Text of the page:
After almost 60 years caring for wolves, Utah’s Hogle Zoo is set to transfer lone wolf, Angel, and end its participation with the North American Gray Wolf species.
“We know this will be a difficult transition for many in our community,” said Erica Hansen, Community Relations Manager. “Wolves are among our more popular animals and we will all miss them.”
After Glacier passed away in the fall of 2018, Hogle Zoo began working on the best possible situation for remaining wolf and companion animal, Angel.
The Association of Zoo and Aquariums works with the Species Survival Plan to ensure healthy, thriving populations of animals born and bred in zoos. Gray wolves currently have healthy numbers in the wild and are not considered endangered, therefore, the zoo SSP is no longer participating in managed populations of the species. Meaning, zoos are not breeding gray wolves so acquiring wolves gets complicated.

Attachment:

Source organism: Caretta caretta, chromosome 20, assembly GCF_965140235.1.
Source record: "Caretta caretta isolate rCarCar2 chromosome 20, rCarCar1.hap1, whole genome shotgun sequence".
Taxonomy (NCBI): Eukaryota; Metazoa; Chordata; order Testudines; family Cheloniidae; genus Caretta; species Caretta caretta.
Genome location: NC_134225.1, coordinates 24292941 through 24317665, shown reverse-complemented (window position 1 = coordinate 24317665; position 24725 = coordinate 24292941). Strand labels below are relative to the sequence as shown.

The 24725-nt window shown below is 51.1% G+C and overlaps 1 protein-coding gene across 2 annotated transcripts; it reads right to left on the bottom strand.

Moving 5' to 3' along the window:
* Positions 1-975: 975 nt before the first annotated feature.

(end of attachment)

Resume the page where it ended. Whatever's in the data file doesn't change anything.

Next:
“We absolutely do not take animals from the wild unless it’s a rescue,” Hansen said. “Without an SSP for gray wolves, we would begin a cycle of acquiring, transporting and replacing aging animals without partnerships.”
Angel, for instance, was brought in to keep Glacier company after senior wolf, Neph passed away in 2017 at 14 years of age.
Without a pack here at Hogle, Angel, a senior herself at almost 12 years, will be sent to a wolf sanctuary in the Northwest.
After some exhibit modifications, Hogle Zoo will introduce four rescued red foxes, a species native to Utah. “The foxes are young and playful and they live right here in our own backyard,” Hansen said. “Plus they are rescued animals that needed a good home so we’re happy we can offer them a great quality of life while educating our guests on some of Utah’s interesting species.”
Angel’s transfer will happen once the winter storms subside both in Salt Lake City as well as the Northwest.